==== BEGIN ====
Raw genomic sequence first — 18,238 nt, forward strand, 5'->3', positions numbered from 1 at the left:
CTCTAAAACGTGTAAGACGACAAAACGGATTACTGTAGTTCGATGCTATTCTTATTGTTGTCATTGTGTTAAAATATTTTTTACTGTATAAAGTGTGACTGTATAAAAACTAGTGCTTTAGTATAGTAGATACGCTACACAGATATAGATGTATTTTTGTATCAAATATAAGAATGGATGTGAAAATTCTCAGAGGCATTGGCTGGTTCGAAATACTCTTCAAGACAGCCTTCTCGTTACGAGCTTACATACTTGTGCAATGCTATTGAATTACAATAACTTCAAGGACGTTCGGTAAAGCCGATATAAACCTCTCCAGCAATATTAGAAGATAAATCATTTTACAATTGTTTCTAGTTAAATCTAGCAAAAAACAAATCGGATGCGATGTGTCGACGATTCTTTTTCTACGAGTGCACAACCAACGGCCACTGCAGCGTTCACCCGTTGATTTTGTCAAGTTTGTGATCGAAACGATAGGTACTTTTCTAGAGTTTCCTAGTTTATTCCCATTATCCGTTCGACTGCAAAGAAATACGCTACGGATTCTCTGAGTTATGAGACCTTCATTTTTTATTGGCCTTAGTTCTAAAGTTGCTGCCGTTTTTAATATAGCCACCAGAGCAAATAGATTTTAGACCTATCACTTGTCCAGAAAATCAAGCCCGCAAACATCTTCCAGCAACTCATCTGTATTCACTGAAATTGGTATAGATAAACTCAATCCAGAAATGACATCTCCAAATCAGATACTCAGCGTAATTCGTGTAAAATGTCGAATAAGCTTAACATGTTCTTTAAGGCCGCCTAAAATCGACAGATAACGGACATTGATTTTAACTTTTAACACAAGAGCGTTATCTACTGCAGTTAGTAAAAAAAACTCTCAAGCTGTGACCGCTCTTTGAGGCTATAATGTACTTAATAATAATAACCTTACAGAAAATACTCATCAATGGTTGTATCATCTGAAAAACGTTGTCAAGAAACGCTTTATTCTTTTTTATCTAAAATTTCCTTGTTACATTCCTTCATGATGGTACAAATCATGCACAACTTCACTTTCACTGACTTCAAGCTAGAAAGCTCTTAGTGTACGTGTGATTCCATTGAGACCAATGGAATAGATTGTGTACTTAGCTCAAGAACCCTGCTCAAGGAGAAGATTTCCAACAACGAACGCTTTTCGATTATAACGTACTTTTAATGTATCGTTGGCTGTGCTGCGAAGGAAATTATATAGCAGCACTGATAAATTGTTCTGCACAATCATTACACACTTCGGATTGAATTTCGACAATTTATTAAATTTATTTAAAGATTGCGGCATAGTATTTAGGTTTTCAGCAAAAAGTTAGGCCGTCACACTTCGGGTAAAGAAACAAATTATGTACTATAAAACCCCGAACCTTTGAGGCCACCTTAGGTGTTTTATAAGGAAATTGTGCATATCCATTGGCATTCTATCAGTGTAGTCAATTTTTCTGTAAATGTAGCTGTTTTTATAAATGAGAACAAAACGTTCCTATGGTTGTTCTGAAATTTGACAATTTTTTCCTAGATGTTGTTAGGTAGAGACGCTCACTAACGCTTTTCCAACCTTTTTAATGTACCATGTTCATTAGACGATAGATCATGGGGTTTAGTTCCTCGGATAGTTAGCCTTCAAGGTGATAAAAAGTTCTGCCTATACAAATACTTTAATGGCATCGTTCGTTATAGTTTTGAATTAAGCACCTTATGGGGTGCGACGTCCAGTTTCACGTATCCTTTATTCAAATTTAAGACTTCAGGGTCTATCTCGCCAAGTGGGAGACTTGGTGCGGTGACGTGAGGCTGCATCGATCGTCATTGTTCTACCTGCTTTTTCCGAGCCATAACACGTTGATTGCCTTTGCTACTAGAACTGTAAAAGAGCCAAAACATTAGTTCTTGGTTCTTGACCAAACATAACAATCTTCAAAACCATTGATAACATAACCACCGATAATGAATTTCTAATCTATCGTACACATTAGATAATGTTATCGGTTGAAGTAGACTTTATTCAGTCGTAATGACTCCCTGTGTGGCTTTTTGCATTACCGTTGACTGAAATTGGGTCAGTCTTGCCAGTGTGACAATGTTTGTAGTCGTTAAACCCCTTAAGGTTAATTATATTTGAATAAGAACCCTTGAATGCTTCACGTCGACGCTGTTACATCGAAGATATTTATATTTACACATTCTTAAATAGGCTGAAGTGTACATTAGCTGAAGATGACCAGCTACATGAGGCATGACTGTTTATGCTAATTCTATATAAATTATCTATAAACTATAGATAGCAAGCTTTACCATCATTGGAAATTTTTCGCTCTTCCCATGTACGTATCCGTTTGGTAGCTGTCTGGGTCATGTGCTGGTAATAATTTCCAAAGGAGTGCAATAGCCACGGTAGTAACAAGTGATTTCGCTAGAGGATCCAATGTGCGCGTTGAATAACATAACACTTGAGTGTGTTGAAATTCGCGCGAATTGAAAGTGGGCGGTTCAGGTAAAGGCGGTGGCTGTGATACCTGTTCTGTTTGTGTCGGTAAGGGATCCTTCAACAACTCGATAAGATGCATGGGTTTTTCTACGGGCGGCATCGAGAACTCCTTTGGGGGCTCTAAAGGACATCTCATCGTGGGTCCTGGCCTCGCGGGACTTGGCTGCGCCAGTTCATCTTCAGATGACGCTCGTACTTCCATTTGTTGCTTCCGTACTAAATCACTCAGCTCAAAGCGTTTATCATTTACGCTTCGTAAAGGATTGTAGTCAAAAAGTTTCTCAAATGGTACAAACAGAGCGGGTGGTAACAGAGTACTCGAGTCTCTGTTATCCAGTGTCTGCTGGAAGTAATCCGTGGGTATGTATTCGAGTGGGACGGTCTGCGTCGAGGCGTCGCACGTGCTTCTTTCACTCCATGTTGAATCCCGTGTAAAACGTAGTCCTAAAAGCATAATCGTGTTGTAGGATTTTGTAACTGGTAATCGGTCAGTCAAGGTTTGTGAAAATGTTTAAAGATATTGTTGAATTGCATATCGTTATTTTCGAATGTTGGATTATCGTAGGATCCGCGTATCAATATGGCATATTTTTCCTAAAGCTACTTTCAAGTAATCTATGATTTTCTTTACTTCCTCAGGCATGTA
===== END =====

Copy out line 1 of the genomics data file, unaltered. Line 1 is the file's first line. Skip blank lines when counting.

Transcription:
Raw genomic sequence first — 18,238 nt, forward strand, 5'->3', positions numbered from 1 at the left: